Article

Human olfaction: from genome variation to phenotypic diversity

Department of Molecular Genetics and the Crown Human Genome Center, Weizmann Institute of Science, Rehovot 76100, Israel.
Trends in Genetics (Impact Factor: 11.6). 05/2009; 25(4):178-84. DOI: 10.1016/j.tig.2009.02.002
Source: PubMed

ABSTRACT The sense of smell is a complex molecular device, encompassing several hundred olfactory receptor proteins (ORs). These receptors, encoded by the largest human gene superfamily, integrate odorant signals into an accurate 'odor image' in the brain. Widespread phenotypic diversity in human olfaction is, in part, attributable to prevalent genetic variation in OR genes, owing to copy number variation, deletion alleles and deleterious single nucleotide polymorphisms. The development of new genomic tools, including next generation sequencing and CNV assays, provides opportunities to characterize the genetic variations of this system. The advent of large-scale functional screens of expressed ORs, combined with genetic association studies, has the potential to link variations in ORs to human chemosensory phenotypes. This promises to provide a genome-wide view of human olfaction, resulting in a deeper understanding of personalized odor coding, with the potential to decipher flavor and fragrance preferences.

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Available from: Yehudit Hasin-Brumshtein, Aug 15, 2014
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    • "Thus the possible role of sex in CNV among olfactory receptor (OR) gene family was investigated. OR genes (Buck and Axel, 1991; Rouquier et al., 1998) comprise the largest gene family in the human genome, with nearly 900 members (Glusman et al., 2001; Hasin-Brumshtein et al., 2009) and also have been extensively studied, with regard to CNV (Trask et al., 1998; Waszak et al., 2010). OR gene family is also well-known to have a large number of pseudogenes (about 50%) among its members (Glusman et al., 2001). "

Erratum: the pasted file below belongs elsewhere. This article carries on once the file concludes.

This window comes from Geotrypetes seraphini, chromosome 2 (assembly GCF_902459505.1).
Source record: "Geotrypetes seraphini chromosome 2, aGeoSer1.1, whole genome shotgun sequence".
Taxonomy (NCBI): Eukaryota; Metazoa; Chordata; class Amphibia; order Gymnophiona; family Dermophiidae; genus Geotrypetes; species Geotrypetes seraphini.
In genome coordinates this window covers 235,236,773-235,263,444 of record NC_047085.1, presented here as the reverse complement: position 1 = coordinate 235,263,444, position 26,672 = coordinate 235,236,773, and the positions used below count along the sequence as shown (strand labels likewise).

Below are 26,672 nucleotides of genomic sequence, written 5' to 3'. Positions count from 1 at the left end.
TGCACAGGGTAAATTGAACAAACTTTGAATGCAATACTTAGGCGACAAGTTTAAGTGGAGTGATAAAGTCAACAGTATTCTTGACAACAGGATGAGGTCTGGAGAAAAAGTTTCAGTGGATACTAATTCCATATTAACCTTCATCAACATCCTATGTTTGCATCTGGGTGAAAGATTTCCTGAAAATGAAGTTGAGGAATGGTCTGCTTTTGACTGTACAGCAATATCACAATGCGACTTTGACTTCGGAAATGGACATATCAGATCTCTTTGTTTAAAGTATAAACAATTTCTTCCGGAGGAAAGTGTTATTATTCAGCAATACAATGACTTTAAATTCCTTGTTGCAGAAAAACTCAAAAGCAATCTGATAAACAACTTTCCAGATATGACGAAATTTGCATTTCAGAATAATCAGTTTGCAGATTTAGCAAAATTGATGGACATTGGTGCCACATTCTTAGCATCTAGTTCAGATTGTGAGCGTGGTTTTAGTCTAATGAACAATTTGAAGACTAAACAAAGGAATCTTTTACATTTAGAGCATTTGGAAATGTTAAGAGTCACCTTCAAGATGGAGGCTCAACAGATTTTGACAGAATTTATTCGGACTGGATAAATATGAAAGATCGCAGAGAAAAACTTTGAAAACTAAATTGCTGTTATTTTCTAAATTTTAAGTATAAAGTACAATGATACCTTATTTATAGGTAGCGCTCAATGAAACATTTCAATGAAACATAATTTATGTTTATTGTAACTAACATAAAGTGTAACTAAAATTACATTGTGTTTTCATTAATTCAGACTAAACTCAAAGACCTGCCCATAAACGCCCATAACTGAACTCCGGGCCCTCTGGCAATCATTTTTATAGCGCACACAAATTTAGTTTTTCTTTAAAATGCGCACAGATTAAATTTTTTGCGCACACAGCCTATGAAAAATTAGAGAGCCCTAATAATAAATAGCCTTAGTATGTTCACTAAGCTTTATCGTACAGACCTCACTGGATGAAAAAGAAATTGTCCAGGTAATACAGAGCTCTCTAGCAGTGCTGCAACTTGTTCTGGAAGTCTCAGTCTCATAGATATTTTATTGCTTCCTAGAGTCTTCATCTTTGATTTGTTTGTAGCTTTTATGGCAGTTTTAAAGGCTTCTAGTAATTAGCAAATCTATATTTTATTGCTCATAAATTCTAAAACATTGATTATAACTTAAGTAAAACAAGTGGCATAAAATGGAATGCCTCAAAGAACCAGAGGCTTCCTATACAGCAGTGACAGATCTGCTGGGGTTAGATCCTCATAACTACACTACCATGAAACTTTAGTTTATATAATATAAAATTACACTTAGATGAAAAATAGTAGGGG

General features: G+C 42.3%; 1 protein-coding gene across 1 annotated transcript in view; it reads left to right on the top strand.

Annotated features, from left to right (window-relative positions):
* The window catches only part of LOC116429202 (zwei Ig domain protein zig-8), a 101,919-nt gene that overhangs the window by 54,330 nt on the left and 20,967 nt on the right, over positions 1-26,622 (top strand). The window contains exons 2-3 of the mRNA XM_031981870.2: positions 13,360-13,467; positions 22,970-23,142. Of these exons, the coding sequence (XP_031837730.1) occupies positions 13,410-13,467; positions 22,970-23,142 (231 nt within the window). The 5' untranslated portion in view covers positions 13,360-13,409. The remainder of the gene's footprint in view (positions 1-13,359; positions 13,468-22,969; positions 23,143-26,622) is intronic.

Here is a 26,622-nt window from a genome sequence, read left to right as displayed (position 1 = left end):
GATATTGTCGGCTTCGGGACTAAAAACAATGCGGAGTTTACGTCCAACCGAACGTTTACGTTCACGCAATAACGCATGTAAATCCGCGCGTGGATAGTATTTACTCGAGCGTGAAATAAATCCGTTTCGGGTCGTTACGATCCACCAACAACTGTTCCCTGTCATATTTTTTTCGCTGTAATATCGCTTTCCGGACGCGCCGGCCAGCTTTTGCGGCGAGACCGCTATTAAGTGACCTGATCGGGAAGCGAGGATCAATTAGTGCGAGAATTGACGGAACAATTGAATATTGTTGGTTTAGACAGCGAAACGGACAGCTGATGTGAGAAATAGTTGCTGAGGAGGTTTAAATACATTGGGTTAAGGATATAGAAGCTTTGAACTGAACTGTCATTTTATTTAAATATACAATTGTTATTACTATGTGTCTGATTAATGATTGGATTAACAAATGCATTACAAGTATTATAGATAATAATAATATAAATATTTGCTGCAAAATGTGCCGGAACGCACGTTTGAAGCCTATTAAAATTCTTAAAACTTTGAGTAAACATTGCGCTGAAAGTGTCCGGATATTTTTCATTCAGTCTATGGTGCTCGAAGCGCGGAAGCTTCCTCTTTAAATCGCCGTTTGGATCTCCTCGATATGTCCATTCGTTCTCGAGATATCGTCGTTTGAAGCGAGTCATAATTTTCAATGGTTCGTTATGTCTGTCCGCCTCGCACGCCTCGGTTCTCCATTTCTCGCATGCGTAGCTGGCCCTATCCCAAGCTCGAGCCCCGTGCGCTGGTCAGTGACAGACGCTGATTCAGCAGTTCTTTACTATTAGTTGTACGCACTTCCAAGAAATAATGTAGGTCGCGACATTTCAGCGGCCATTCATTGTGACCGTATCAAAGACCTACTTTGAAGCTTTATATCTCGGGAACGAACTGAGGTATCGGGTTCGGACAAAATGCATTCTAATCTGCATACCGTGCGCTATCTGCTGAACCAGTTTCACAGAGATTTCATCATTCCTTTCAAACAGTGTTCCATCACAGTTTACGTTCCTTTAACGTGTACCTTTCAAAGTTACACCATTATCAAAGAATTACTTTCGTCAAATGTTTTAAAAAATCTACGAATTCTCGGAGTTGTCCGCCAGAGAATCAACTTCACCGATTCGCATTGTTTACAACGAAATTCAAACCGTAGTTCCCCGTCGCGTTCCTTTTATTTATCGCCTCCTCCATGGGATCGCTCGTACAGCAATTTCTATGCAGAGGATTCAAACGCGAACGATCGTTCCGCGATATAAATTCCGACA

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    ABSTRACT: Gender plays a pivotal role in the human genetic identity and is also manifested in many genetic disorders particularly mental retardation. In this study its effect on copy number variation (CNV), known to cause genetic disorders was explored. As the olfactory receptor (OR) repertoire comprises the largest human gene family, it was selected for this study, which was carried out within and between three populations, derived from 150 individuals from the 1000 Genome Project. Analysis of 3872 CNVs detected among 791 OR loci, in which 307 loci showed CNV, revealed the following novel findings: Sex bias in CNV was significantly more prevalent in uncommon than common CNV variants of OR pseudogenes, in which the male genome showed more CNVs; and in one-copy number loss compared to complete deletion of OR pseudogenes; both findings implying a more recent evolutionary role for gender. Sex bias in copy number gain was also detected. Another novel finding was that the observed six bias was largely dependent on ethnicity and was in general absent in East Asians. Using a CNV public database for sick children (ISCA) the application of these findings for improving clinical molecular diagnostics is discussed by showing an example of sex bias in CNV among kids with autism. Additional clinical relevance is discussed, as the most polymorphic CNV-enriched OR cluster in the human genome, located on chr 15q11.2, is found near the PWS/AS bi-directionally imprinted region associated with two well-known mental retardation syndromes. As olfaction represents the primitive cognition in most mammals, arguably in competition with the development of a larger brain, the extensive retention of OR pseudogenes in females of this study, might point to a parent-of-origin indirect regulatory role for OR pseudogenes in the embryonic development of human brain. Thus any perturbation in the temporal regulation of olfactory system could lead to developmental delay disorders including mental retardation.
    Frontiers in Genetics 03/2013; 4:32. DOI:10.3389/fgene.2013.00032
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